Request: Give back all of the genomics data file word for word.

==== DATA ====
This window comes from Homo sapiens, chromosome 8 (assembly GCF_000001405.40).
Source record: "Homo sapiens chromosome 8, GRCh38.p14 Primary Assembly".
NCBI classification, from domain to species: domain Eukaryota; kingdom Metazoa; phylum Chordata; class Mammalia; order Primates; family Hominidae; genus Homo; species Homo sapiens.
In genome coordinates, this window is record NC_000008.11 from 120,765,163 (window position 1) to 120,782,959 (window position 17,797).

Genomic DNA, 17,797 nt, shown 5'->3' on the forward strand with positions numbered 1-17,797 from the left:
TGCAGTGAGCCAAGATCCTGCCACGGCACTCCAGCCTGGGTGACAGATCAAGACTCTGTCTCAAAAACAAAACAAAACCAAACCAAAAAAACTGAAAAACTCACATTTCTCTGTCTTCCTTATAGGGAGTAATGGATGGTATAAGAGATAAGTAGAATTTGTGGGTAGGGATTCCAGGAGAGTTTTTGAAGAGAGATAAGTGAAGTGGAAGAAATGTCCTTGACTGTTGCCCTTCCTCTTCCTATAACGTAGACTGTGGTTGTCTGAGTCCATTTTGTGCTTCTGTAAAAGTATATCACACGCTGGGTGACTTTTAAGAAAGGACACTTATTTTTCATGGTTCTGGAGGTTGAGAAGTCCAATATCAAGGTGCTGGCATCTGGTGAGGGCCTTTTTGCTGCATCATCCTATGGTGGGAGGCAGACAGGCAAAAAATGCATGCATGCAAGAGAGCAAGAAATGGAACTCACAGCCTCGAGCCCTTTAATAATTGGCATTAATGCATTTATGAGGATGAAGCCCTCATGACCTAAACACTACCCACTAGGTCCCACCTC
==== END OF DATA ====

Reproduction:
This window comes from Homo sapiens, chromosome 8 (assembly GCF_000001405.40).
Source record: "Homo sapiens chromosome 8, GRCh38.p14 Primary Assembly".
NCBI classification, from domain to species: domain Eukaryota; kingdom Metazoa; phylum Chordata; class Mammalia; order Primates; family Hominidae; genus Homo; species Homo sapiens.
In genome coordinates, this window is record NC_000008.11 from 120,765,163 (window position 1) to 120,782,959 (window position 17,797).

Genomic DNA, 17,797 nt, shown 5'->3' on the forward strand with positions numbered 1-17,797 from the left:
TGCAGTGAGCCAAGATCCTGCCACGGCACTCCAGCCTGGGTGACAGATCAAGACTCTGTCTCAAAAACAAAACAAAACCAAACCAAAAAAACTGAAAAACTCACATTTCTCTGTCTTCCTTATAGGGAGTAATGGATGGTATAAGAGATAAGTAGAATTTGTGGGTAGGGATTCCAGGAGAGTTTTTGAAGAGAGATAAGTGAAGTGGAAGAAATGTCCTTGACTGTTGCCCTTCCTCTTCCTATAACGTAGACTGTGGTTGTCTGAGTCCATTTTGTGCTTCTGTAAAAGTATATCACACGCTGGGTGACTTTTAAGAAAGGACACTTATTTTTCATGGTTCTGGAGGTTGAGAAGTCCAATATCAAGGTGCTGGCATCTGGTGAGGGCCTTTTTGCTGCATCATCCTATGGTGGGAGGCAGACAGGCAAAAAATGCATGCATGCAAGAGAGCAAGAAATGGAACTCACAGCCTCGAGCCCTTTAATAATTGGCATTAATGCATTTATGAGGATGAAGCCCTCATGACCTAAACACTACCCACTAGGTCCCACCTC